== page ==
The Overlooked Patient: How Payers Can Identify, Engage, and Treat the Vulnerable Populations Not Participating in Their Own Care

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An often overlooked and underappreciated aspect of the U.S. healthcare system is that a substantial number of Americans are not participating in their own care, despite having access through health insurance.

The reasons why some people may not engage in their healthcare are myriad and complex. Challenges can stem from a range of causes, ranging from a mistrust in the medical system to social determinants of health such as transportation, food, or economic insecurities, to a lack of health literacy – all of which create voluntary or involuntary barriers to certain individuals seeking or obtaining proper medical care. Sometimes labeled “care- avoidant,” this population may not engage in medical care even at times when they suspect it to be necessary, when they are experiencing major health problems, and when they are showing signs of symptoms, according to a study in the Journal of General Internal Medicine.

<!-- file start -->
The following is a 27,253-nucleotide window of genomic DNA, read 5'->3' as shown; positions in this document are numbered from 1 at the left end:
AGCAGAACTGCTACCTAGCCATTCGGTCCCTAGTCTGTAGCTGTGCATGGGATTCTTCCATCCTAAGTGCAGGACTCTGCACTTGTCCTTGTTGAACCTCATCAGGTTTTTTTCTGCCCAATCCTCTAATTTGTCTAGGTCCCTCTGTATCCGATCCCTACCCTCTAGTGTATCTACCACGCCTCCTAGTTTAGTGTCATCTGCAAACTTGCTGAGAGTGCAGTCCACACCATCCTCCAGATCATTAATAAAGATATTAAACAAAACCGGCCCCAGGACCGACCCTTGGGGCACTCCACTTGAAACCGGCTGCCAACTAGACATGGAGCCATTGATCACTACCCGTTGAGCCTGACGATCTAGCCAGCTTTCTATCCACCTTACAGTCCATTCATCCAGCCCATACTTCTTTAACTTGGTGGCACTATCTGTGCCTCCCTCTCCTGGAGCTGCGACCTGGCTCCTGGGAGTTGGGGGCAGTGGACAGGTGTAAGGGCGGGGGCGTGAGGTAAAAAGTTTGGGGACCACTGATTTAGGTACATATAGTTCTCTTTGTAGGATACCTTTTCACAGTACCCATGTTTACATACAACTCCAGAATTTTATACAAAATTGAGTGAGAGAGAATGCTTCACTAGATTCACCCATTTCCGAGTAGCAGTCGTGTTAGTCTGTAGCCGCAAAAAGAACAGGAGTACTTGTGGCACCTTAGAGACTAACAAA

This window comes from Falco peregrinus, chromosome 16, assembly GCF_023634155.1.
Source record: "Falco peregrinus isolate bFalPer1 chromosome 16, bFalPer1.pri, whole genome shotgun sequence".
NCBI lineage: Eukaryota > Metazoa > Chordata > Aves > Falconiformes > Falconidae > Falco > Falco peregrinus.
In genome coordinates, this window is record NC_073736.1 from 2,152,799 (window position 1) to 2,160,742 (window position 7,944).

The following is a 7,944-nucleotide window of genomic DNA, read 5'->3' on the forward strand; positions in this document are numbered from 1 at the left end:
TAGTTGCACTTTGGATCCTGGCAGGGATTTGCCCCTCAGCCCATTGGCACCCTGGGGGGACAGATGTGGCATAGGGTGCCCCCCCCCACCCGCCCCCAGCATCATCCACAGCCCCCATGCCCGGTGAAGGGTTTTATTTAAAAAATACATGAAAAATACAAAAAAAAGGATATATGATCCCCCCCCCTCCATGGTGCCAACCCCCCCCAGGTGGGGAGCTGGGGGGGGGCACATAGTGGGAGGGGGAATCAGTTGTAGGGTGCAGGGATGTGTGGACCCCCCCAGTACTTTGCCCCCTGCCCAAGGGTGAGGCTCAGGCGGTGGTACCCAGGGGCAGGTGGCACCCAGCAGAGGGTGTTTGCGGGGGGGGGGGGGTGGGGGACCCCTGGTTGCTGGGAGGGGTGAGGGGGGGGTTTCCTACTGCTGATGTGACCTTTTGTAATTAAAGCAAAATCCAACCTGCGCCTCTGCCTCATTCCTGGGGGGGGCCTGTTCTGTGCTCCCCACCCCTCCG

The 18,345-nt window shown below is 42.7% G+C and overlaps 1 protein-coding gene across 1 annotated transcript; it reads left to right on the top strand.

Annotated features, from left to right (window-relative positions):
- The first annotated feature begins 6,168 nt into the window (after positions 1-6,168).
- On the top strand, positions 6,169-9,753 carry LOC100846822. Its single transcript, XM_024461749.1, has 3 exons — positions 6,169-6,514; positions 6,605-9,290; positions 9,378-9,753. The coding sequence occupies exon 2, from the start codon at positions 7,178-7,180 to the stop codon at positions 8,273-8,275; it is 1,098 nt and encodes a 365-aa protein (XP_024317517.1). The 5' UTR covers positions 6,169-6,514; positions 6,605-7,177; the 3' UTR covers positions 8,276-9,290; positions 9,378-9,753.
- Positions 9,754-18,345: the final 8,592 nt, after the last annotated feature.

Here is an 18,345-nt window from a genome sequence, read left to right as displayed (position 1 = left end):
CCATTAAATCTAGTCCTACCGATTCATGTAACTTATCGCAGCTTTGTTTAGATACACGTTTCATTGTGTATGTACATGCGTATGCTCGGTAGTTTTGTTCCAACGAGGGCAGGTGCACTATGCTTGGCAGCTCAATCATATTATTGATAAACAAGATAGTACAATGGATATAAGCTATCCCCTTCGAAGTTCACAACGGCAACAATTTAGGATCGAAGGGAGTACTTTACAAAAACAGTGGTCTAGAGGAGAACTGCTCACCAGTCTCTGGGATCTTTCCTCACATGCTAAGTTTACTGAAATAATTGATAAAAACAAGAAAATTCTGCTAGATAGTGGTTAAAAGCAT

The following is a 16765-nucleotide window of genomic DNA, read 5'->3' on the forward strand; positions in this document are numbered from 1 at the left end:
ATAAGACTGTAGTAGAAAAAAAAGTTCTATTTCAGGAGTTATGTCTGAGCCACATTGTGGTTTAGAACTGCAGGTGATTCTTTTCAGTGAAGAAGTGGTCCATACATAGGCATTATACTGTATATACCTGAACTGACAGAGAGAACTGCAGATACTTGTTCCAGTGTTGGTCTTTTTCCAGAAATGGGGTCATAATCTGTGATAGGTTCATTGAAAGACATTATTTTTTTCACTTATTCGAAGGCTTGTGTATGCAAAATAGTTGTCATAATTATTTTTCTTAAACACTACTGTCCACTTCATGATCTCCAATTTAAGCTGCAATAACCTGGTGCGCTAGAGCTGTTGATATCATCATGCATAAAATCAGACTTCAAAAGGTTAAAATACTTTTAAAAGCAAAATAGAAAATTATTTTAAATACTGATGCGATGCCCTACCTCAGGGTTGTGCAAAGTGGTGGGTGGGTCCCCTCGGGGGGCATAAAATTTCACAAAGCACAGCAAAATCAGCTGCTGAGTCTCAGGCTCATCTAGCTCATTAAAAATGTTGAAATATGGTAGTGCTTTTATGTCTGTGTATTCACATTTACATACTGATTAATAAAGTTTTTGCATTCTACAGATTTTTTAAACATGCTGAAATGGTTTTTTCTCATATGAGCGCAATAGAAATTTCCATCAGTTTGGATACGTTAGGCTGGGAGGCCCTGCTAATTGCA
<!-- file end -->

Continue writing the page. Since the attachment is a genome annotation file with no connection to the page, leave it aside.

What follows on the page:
Further, lack of participation is often intensified among people experiencing behavioral health issues, such as anxiety, depression and substance abuse, which can create additional challenges that result in both increased risk for and worsening of chronic medical conditions.

Description

An often overlooked and underappreciated aspect of the U.S. healthcare system is that a substantial number of Americans are not participating in their own care, despite having access through health insurance.

The reasons why some people may not engage in their healthcare are myriad and complex. Challenges can stem from a range of causes, ranging from a mistrust in the medical system to social determinants of health such as transportation, food, or economic insecurities, to a lack of health literacy – all of which create voluntary or involuntary barriers to certain individuals seeking or obtaining proper medical care. Sometimes labeled “care- avoidant,” this population may not engage in medical care even at times when they suspect it to be necessary, when they are experiencing major health problems, and when they are showing signs of symptoms, according to a study in the Journal of General Internal Medicine.

Further, lack of participation is often intensified among people experiencing behavioral health issues, such as anxiety, depression and substance abuse, which can create additional challenges that result in both increased risk for and worsening of chronic medical conditions.

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